Sperm Shortage Hits Australian Sperm Banks

Ellen Connolly
Career women in Sydney are creating a nationwide sperm shortage as they race to have a family before turning 40.

With demand for sperm growing rapidly - particularly from single Sydney women - clinics are importing vials from the US on a monthly basis.

"The demand is incredible and continually rising," said John Braine, from Fertility East in Bondi Junction.

The most surprising trend has been a 40 per cent rise in the number of single women seeking sperm donors.

"These are women, aged from 35 to 40, who are single, attractive career women, who cannot find a man to have a baby with," he said.

While Sydney's man-drought had compounded the problem, new laws giving children the right to know the identity of donor parents was a big factor in the decline in donor numbers. As a result, there are fewer than five registered sperm donors in NSW.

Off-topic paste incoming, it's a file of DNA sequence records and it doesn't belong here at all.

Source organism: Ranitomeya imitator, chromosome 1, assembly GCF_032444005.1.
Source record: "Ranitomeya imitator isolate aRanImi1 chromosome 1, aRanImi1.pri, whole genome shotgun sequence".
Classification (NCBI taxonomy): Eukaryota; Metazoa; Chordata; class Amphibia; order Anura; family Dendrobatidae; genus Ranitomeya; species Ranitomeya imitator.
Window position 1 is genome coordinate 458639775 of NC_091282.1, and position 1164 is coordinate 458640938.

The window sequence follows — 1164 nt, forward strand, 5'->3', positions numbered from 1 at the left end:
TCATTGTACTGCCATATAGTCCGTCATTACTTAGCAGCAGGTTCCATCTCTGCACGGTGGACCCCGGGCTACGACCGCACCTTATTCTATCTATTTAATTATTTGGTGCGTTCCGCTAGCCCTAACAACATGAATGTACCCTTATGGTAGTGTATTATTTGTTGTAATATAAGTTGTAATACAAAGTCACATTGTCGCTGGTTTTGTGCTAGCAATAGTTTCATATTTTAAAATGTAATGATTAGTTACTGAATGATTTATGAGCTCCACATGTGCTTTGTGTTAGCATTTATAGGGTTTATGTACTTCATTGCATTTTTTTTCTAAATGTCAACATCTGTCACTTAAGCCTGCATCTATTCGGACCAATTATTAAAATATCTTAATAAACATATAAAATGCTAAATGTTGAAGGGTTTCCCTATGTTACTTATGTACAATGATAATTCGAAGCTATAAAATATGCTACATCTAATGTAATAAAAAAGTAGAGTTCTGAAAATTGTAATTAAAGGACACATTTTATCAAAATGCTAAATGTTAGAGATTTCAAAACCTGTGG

Sydney couple Catherine and Stefanie, (pictured), have two children, aged two and 11 weeks, thanks to a donor.

"We were fortunate enough to be able to use an Australian donor, whereas others we know have been forced to search overseas to fulfill their dreams of parenthood," Catherine said.

"We were the seventh family for this donor. When we started, there was a limit of 10 families, so he was nearly up to his quota when we started three years ago. I think he's off the books now."

Dr Anne Clark, from Fertility First Hurstville, said the sperm shortage would be compounded by new laws, which restrict a man's sperm to only five families, down from 10. It was not known if, or how, this could have an impact on the use of overseas sperm.

Dr Joel Bernstein, medical director at Fertility East, believes social change was driving the rise in single women seeking sperm donors.

Dr Bernstein said Fertility East, which is affiliated with a US sperm bank, offers women and couples a vast array of donors to choose online, providing childhood photos and audio interviews of donors.



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